Air Management: Air Quality "Minimally Impacted" By Fire

The good news about the air did not stop people from flooding local hospitals with respitory complaints.

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    NEWSLETTERS

    A controlled burn at the Chevron refinery in Richmond continued Tuesday morning, though the main blaze that ripped through the plant - and could be seen for miles - was put out late Monday night

    Despite a thick cloud of smoke covering a good portion of western Contra Costa County from a fire at the Chevron refinery in Richmond on Monday night, the air quality was minimally impacted, according to the Bay Area Air  Quality Management District.

    The air district inspectors collected samples of the air and tested them in the district's lab, finding pollution levels well below the  federal health standards, the air district said in a statement.

    "Surface winds were light and heat pushed the smoke upwards where stronger winds helped disperse it," the statement said.

    The Contra Costa County Health Services tests to track hydrogen sulfate and volatile organic compounds both came up negative, said a health  services spokeswoman.

    Raw Video: Chevron's Richmond Refinery Burns

    [BAY] Raw Video: Chevron's Richmond Refinery Burns
    A massive fire spotted as far as six miles from the site began raging Monday evening at at one of the processing units at the Chevron refinery in Richmond.

    Air samples were taken by health services officials, but test  results were not available as of 5 p.m., she said.

    The three-alarm fire broke out at 4 Crude Unit at about 6:30 p.m. and was burning strong before it was contained just before 11 p.m.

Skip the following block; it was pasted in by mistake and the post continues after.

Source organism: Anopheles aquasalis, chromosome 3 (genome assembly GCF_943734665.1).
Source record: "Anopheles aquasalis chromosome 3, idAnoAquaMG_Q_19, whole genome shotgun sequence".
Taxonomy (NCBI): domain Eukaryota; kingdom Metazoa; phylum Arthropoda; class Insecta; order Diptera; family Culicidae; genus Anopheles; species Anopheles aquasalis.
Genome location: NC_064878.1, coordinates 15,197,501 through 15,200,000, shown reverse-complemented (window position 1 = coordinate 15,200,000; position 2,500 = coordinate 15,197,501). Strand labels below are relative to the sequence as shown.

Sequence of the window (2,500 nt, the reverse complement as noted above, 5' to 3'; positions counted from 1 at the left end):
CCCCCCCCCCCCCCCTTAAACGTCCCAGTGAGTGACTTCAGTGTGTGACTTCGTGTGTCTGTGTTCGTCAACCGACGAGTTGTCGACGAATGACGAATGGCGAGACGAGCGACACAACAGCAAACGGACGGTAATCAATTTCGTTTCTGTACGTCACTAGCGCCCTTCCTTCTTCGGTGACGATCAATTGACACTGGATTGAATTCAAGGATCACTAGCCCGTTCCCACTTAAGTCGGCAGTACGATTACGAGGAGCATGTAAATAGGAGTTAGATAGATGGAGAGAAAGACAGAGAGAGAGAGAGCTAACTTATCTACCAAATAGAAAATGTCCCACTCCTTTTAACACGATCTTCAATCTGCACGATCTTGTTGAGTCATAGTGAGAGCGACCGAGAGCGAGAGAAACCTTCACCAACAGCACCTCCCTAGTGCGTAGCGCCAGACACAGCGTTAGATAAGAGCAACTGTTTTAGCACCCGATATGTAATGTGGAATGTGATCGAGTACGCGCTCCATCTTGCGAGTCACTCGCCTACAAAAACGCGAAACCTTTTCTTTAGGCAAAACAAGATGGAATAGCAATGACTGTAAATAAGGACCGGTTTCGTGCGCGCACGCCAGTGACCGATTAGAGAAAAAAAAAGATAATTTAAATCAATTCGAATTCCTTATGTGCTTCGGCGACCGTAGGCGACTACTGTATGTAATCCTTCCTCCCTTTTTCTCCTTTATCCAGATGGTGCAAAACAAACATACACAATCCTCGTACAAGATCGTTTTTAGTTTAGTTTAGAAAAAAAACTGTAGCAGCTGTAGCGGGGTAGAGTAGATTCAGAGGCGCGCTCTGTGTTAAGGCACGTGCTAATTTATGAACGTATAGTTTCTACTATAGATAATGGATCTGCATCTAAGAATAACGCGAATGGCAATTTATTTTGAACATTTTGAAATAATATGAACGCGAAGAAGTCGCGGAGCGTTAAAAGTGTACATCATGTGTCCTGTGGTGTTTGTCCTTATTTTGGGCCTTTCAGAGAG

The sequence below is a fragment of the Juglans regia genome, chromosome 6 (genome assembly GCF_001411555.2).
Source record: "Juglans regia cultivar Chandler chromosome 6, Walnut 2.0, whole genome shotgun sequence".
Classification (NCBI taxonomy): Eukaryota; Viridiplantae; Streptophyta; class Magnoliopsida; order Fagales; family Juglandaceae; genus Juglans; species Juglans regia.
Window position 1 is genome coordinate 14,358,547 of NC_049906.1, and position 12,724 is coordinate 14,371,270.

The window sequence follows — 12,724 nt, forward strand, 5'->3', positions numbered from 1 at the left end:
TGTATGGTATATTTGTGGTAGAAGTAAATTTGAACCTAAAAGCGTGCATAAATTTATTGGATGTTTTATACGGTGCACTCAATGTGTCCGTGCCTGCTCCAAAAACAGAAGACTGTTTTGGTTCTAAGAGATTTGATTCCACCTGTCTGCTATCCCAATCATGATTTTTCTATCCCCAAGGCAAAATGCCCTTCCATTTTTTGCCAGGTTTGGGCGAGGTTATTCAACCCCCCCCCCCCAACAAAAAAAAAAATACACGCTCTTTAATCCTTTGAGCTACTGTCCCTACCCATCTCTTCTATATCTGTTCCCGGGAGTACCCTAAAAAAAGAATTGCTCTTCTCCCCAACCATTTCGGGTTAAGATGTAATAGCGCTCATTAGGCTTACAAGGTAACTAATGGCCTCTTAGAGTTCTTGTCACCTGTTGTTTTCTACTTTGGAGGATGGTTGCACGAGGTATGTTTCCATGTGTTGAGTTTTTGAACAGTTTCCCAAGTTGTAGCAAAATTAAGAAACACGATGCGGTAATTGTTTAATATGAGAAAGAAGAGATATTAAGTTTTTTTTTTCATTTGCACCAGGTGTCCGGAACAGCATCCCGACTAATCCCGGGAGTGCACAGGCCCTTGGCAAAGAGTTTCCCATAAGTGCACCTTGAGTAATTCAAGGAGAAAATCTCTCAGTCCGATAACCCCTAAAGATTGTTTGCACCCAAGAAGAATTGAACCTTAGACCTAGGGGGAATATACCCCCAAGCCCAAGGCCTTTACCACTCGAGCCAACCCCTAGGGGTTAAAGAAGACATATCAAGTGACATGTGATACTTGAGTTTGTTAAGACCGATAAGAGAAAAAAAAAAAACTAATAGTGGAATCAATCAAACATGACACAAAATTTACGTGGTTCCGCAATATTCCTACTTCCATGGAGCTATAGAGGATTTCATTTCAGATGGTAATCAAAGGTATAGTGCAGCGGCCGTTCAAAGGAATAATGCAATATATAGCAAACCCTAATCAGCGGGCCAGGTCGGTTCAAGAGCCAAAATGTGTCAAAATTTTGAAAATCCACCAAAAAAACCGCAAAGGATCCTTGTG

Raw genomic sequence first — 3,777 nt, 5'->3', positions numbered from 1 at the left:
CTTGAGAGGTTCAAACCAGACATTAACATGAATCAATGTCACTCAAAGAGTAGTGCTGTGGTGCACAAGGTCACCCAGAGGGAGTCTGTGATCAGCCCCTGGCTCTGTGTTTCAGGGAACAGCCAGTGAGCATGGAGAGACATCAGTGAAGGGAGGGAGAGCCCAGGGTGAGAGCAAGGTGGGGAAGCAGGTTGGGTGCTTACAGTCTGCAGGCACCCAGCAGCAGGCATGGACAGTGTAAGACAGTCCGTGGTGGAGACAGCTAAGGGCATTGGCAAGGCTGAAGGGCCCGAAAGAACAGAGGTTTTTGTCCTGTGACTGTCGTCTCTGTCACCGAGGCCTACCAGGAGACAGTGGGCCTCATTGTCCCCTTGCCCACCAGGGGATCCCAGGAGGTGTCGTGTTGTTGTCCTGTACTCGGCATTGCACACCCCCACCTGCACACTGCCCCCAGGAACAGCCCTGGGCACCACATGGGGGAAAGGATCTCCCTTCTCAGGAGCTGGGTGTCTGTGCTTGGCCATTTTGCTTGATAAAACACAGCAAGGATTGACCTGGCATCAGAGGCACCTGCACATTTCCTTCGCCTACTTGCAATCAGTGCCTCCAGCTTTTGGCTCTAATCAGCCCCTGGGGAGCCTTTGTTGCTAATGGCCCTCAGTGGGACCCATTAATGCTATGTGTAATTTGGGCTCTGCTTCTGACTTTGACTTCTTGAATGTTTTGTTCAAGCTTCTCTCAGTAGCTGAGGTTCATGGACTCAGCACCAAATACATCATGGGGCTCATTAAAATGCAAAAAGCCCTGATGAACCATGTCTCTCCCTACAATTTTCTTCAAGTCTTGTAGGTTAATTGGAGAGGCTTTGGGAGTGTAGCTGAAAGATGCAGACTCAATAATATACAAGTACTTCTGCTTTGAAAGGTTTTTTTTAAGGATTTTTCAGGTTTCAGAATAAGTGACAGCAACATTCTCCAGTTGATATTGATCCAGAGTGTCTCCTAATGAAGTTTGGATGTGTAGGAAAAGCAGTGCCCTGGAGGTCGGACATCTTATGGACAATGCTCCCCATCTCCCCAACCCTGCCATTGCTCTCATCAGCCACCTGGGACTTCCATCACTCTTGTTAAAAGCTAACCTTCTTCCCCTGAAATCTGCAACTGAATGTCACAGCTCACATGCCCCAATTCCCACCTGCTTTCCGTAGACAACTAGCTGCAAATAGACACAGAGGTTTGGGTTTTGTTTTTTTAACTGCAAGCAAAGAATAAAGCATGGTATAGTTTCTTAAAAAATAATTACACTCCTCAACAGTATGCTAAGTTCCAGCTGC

Dispite the good news from officials, the emergency rooms of two East Bay Hospitals were packed today, as hundreds of people turned-up complaining of watery eyes, scratchy throats and trouble breathing. Doctors Medical Center in San Pablo and Kaiser’s Richmond Medical Center collectively saw more than 500 patients since Monday night’s fire.   

    “Right now, my chest hurts -- it hurts to breathe,” said Shanitta Jones of San Pablo who showed-up at the Doctors hospital to get checked out. “I’m breathing in, it hurts. I breathe out, it hurts worse.”    

    Miritha Moon of San Pablo woke-up with a headache and trouble breathing. Physicians at Doctors told her the symptoms would likely subside in 24 hours.

     “I’m just hoping and praying everything will be ok for all of us,” Moon said. “I know it made a lot of people sick.”

    Contra Costa Public Health officials said people with pre-existing conditions like asthma and emphysema were likely feeling even worse. 

    “We would not expect any long-term effects,” said Randy Sawyer, Hazmat director for Contra Costa County Public Health. “If they have something that’s still persisting today they should go see their personal physicians.”

    In a statement, Chevron said: 

    "A claims process has been set up through Crawford and Company, and we intend to compensate our neighbors for medical and property expenses incurred as a result of the incident. We also will see to it that communities be reimbursed for the costs they face for emergency personnel who responded to last night's incident.

    If you wish to file a claim, please call 866-260-7881. We will respond to these claims as promptly as possible."

        Bay City news contributed to this report.